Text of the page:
It’s difficult to know who kids are athletically before they’ve gone through puberty. Many studies in other countries have proven this. In the United States though, we have the largest number of athletic participants in the entire world, so we don’t have to be efficient with athletic development. For example, in college track and field and there are about 40,000 runners being supported in training and in the college system, which is more than the rest of the world combined. In the U.S., we have the luxury of burning out athletes in order to just get to the best through the filter. Other countries don’t.
The Netherlands for example was second and third in the previous two World Cups (soccer). Surprising for such a small country. Here though, kids in the soccer development pipelines are not ranked based on their biological development. Translation: the bigger, faster, stronger kids aren’t necessarily seen as having more potential than smaller kids who aren’t yet as biologically mature. Coaches recognize the huge difference age can have on motor skill development and that certain kids mature faster. No longer are coaches kicking kids off a team before they’ve reached peak height velocity – a scientific term for a growth spurt. The Netherlands realized too often they thought they were seeing talent when what they were really seeing was biological maturation.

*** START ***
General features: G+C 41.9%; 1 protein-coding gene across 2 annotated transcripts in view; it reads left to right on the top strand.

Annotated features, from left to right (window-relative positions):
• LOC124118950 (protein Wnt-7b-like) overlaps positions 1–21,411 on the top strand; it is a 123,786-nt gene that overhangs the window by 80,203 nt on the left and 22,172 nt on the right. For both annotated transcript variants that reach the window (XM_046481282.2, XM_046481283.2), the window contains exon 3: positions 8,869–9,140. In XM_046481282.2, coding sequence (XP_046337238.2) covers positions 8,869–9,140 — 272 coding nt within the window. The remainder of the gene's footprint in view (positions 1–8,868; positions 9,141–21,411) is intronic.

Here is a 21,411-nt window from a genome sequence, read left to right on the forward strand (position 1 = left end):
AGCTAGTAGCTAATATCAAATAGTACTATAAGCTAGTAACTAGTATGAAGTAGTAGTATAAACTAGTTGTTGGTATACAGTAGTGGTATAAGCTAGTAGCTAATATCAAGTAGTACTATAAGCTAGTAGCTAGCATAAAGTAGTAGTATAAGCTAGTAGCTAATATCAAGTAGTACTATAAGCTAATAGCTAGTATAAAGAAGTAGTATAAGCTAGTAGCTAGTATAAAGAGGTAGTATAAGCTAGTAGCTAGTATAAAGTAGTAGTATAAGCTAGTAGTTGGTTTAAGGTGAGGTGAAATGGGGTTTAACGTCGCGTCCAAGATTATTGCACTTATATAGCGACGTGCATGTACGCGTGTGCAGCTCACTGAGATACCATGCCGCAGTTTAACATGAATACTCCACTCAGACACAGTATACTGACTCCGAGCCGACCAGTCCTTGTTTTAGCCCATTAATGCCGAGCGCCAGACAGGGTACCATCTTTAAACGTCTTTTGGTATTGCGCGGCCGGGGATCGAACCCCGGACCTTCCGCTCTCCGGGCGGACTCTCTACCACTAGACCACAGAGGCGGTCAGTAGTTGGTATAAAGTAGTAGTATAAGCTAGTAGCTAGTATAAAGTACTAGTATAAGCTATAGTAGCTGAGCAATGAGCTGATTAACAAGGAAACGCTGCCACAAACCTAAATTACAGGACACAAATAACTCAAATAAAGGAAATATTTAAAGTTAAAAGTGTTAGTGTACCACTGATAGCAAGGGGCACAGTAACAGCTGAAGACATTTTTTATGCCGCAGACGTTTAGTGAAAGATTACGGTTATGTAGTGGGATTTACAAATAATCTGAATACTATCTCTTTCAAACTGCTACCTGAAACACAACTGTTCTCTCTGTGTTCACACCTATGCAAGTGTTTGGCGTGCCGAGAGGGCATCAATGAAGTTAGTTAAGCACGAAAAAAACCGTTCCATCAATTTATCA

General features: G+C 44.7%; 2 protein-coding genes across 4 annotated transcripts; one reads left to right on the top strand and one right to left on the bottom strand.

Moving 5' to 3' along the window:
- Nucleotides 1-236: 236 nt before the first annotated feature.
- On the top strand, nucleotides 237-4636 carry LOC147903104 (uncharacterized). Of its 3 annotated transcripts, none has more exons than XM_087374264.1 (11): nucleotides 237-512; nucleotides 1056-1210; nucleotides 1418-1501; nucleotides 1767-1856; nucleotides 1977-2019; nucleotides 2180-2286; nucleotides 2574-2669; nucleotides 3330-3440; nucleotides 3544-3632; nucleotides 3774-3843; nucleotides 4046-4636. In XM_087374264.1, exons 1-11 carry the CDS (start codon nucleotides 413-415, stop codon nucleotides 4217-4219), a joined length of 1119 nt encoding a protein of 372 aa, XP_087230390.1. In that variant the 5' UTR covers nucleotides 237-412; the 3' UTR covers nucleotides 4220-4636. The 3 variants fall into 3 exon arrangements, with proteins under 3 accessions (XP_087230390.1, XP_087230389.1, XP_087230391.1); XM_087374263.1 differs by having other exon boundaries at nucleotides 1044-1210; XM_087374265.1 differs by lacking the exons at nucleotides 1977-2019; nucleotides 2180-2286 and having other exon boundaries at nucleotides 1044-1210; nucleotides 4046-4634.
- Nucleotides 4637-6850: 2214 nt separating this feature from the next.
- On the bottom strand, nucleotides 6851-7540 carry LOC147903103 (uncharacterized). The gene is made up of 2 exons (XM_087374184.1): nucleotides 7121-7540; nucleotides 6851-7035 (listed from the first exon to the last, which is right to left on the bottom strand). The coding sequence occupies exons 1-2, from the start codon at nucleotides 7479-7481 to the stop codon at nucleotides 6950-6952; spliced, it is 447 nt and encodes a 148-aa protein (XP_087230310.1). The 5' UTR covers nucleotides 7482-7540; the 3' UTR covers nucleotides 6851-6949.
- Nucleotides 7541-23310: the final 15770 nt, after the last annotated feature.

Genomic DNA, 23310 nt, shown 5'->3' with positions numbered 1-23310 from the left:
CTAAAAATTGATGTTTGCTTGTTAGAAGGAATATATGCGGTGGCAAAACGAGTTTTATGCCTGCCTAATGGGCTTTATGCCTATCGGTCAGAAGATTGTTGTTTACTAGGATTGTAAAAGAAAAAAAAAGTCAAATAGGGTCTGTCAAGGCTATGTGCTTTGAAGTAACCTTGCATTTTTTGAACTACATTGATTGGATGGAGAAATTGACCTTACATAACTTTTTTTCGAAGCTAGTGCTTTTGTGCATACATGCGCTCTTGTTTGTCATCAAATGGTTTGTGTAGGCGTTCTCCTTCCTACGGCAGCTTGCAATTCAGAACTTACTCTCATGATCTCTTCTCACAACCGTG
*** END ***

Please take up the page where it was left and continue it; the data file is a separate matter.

5) We can learn from Cirque Du Soleil
Cirque du Soleil and the National Circus School Museum have some of the most incredible athletes. They use a physiologist who works with Canadian Olympians and they have begun forcing the athletes and recruits to learn other performers’ skills and talents, not because they plan to perform in them, but because it reduced their injury rates by a third.
6) Specializing later increases a child’s chances of success
The average age a child specialized and earned a college scholarship was 15.4. It’s clear that for a couple of extra years into those mid-teens, the athletes holding onto multi-sports had more success in later years. What also helps is participating in more free-form sports opportunities. In Brazil, many kids are playing soccer, but not in technical training, just playing. Some are using a makeshift ball on the ground and every day it could be in a different location; an alley one day and on the beach the next day; it might as well be a different sport because the surfaces are so different and they are getting the real diversity of stimuli.